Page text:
iFixit cracks open the $2,295 Magic Leap One to inspect its guts

The folks at iFixit have finally got their hands on Magic Leap’s long-awaited augmented reality headset. And as usual they’re taking it apart to check out what powers this device, except this time they’re saving you a hefty $2,295 in the process.

Magic Leap was founded in 2010 and has raised more than a billion dollars from some heavy-hitters in the tech industry like Google, Qualcomm, and Alibaba. But it wasn’t until just this month that the company started shipping its first product, the Magic Leap One Creator Edition. 

“The Magic Leap One’s mixed-reality tech has been so much pie in the sky for so long, we can hardly believe we have it on our teardown table” points out iFixit in their breakdown. “Based on the amount of money raised for this project, we’re hoping it’s powered by pixie dust—but only a teardown will tell.”

iFixit’s breakdown of the headset finds 8 GB of RAM, 128 GB of storage, as well as the Nvidia Tegra X2 SoC, which they point out is most often found in self-driving cars. Infrared sensors to track eye movement as well as lenses with 6 layers — one for each color channel on two separate focal planes.

The Magic Leap One’s “Lightpack,” which is a small wearable computer that powers the headset, is also dissected unveiling its battery, cooling power, and a number of chips by companies such as NVIDIA and Samsung. iFixit also breaks down how the headset tracks the location of the device’s handheld controller via magnetic copper coils.

The experts at iFixit ended up settling on a fairly low grade for the device citing things such as “intense glue barriers,” battery location, and lack of upgradability. With all this in mind, iFixit saddled the Magic Leap One with a 3 out of 10 repairability score. But, as we’ve previously pointed out, at this price level, the device is clearly aimed at developers interested in building on the Magic Leap platform.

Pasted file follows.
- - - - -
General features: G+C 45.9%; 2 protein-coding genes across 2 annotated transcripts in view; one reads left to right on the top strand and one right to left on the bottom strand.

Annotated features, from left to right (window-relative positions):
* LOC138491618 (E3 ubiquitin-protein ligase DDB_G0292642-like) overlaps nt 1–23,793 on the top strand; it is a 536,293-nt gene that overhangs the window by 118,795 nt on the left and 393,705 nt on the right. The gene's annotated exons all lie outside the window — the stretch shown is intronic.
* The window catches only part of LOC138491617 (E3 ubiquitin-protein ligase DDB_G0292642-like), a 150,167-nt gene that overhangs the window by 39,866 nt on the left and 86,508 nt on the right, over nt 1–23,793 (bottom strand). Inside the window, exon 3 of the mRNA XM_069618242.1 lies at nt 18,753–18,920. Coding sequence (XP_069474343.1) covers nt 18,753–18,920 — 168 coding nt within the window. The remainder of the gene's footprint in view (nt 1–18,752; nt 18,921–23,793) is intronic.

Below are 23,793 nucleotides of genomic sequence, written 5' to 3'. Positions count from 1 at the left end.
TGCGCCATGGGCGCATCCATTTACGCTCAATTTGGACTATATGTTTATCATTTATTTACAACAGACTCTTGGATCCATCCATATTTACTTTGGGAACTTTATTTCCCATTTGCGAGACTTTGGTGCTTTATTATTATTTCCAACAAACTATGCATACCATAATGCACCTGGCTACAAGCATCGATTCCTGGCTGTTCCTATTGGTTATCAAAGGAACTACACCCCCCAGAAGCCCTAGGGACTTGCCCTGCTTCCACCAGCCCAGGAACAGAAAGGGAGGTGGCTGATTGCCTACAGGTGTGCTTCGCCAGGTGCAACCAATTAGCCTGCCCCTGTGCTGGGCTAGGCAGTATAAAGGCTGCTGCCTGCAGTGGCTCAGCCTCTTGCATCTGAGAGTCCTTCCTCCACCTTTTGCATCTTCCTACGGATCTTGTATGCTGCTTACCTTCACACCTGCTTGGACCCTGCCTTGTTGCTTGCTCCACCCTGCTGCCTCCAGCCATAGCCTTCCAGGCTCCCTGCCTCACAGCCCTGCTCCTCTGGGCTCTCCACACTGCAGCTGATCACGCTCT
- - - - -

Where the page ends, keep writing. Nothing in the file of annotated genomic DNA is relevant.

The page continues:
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Magic Leap’s ultra-hyped AR headset is finally available

After many years of hype around a product that was unseen, Magic Leap opened the curtain to unveil the Magic Leap One last month.

Today, the Magic Leap One Creator Edition goes on sale for $2,295. But this is still far from a consumer release — the pricey kit is aimed at developers who want to make content for the new platform.

The system includes the company’s Lightwear augmented-reality headset, a tiny Lightpack computer, and a controller. While anyone can order one, the price will likely limit it to early adopters, and it’s only available to ship to certain cities, since the deal includes a hand delivery and a personal setup.

Right now the apps for it are limited and aren’t on the same par as a giant whale jumping out of a gym floor (an early graphical tease from the company). There are only a few games currently out, though more should come as developers get their hands on the system. Magic Leap has a big vision for the future of spatial computing (AKA mixed reality).

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While developers can get one now, the bigger question is: When will the consumer version launch, and how much will it cost? 

That’s still unclear, but it will likely have a similar design with a headset that looks like high-tech swimming googles. It is impressive that the computer can fit in such a compact puck, which you clip onto your bag or jacket. From the look of it, Magic Leap’s untethered experience doesn’t seem half bad, but I’m still skeptical of the quality as I haven’t had the chance to try it yet.

The Magic Leap One Creator Edition includes the headset, computer, and controller.

The Magic Leap One Creator Edition includes the headset, computer, and controller.

Image: Magic Leap

The promise of Magic Leap heavily depends on developers who can grow the platform and release more apps and content for it. It will likely be an uphill battle with heavy competition from Microsoft’s HoloLens. At the same time, Apple and Google are pushing their own AR experiences with SDKs and hardware features like the iPhone X’s TrueDepth camera. That said, Magic Leap has plenty of capital behind it, and in July AT&T signed up to be the exclusive retailer of the headset.

We look forward to seeing what developers and early adopters make for the Magic Leap.